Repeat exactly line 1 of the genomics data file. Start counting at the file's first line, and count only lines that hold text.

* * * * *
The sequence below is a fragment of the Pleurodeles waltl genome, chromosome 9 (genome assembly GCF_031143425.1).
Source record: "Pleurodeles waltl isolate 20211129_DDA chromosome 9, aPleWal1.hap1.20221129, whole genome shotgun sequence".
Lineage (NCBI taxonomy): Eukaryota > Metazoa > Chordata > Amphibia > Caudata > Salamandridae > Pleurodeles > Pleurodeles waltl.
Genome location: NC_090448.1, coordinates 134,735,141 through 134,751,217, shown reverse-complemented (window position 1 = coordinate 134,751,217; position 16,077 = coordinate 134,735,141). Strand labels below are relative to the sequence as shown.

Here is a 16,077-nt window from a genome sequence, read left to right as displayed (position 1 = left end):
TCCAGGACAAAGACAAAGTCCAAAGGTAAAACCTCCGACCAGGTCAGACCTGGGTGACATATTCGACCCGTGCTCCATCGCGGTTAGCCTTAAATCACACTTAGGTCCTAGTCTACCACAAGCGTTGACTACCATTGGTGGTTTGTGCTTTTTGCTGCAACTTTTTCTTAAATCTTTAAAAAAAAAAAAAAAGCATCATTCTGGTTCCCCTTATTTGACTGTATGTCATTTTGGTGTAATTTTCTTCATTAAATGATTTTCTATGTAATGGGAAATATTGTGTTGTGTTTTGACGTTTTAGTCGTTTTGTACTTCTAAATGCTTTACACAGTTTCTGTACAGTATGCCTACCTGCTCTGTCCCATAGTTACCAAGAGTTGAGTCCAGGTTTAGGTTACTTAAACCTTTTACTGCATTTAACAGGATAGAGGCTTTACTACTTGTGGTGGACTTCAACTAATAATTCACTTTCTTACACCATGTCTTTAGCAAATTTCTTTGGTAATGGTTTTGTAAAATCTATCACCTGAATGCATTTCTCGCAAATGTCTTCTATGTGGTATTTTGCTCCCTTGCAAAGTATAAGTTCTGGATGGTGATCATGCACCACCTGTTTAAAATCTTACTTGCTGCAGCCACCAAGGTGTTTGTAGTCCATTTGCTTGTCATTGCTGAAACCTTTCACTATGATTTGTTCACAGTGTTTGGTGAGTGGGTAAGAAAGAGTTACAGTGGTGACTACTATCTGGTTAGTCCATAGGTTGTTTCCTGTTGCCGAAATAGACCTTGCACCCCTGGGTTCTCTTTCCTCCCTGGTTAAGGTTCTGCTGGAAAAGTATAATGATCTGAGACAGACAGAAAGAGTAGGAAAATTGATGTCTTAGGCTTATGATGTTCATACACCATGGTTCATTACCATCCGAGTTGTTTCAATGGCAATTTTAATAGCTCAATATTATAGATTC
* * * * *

The sequence below is a fragment of the Pleurodeles waltl genome, chromosome 9 (genome assembly GCF_031143425.1).